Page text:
The recessed outlet box is of a standard size (about 31/2 inches deep) including both the rear well for 120 VAC electrical connection and the forward well for the modular transformer, and can therefore be mounted on standard 24 wall studs in new construction, or readily added to existing structures. The face plate is aesthetically pleasing, and includes the modular telephone jack and an aperture for the modular transformer's power cord and connector.

Advantageously, a recessed outlet box constructed in accordance with the present invention allows for a modular transformer or power converter to be completely hidden from view and enclosed within the forward well of the outlet box, while allowing the power connector cord from the modular transformer to extend through the faceplate and connect to the cordless telephone base station, while also permitting connection to the telephone system of an RJ-11 modular telephone plug from the base station of the cordless telephone. All these features are preferably provided in a single molded plastic housing that separates the electrical power provided to the 120 VAC outlet from the well that houses the modular transformer, and allows accumulation of a sufficient length of telephone line cord within the confines of the well so that the face plate can be removed from the outlet box for service without disconnecting the RJ-11 telephone jack.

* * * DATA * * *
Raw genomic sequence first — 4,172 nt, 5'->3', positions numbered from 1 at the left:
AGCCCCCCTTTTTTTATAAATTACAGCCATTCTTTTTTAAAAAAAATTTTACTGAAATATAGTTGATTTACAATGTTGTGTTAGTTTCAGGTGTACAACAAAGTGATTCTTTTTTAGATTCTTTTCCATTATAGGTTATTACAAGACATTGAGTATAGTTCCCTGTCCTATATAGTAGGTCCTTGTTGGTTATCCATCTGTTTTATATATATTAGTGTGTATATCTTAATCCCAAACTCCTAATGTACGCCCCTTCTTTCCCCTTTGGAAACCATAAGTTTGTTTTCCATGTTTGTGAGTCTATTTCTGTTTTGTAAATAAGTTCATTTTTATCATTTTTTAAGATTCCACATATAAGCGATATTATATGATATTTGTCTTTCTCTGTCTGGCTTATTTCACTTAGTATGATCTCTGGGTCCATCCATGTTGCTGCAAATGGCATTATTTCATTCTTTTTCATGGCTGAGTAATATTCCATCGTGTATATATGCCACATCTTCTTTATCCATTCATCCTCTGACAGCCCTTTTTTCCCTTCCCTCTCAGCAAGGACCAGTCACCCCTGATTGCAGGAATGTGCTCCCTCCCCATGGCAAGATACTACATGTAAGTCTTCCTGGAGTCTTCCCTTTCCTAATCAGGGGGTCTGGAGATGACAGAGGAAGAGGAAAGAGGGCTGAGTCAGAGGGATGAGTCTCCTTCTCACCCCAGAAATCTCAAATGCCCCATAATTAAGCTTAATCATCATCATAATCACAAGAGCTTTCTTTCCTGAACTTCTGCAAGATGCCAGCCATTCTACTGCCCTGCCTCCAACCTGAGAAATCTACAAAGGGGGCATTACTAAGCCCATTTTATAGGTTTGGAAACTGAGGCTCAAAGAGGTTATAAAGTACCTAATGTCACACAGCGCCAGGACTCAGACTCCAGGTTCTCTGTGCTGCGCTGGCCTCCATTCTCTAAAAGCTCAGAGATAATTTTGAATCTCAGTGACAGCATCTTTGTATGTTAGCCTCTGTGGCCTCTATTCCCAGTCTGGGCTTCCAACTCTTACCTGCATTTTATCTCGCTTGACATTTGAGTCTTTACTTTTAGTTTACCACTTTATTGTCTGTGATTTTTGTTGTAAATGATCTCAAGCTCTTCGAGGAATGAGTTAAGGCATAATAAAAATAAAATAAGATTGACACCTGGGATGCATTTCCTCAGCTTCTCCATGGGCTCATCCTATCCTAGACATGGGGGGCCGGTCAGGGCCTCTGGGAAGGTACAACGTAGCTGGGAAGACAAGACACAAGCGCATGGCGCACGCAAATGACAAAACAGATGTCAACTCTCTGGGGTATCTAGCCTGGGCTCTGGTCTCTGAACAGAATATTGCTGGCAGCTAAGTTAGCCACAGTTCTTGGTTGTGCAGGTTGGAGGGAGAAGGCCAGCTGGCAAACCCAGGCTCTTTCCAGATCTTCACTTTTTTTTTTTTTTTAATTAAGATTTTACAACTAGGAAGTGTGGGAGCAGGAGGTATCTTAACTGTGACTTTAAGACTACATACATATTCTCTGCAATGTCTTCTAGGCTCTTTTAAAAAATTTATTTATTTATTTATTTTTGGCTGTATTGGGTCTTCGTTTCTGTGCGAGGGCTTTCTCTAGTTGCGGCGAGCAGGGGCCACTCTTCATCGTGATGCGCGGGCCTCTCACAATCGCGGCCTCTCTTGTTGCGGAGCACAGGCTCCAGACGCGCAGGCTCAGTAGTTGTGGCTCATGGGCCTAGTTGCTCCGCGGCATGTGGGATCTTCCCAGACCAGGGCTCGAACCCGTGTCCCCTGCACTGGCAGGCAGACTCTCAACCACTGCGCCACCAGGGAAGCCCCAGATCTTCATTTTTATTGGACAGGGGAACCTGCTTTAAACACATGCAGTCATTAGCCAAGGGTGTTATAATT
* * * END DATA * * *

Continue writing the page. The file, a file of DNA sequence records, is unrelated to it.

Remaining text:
Alternatively, the face plate can be hinged for quick access to the modular transformer and inspection or repair of the RJ-11 telephone jack.

Accordingly, it is an object of the present invention to provide a recessed transformer outlet box for recessing AC modular transformers and/or power converters within a wall-mounted outlet box while at the same time providing a standard RJ-11 telephone line jack on the face plate for cordless telephone base stations.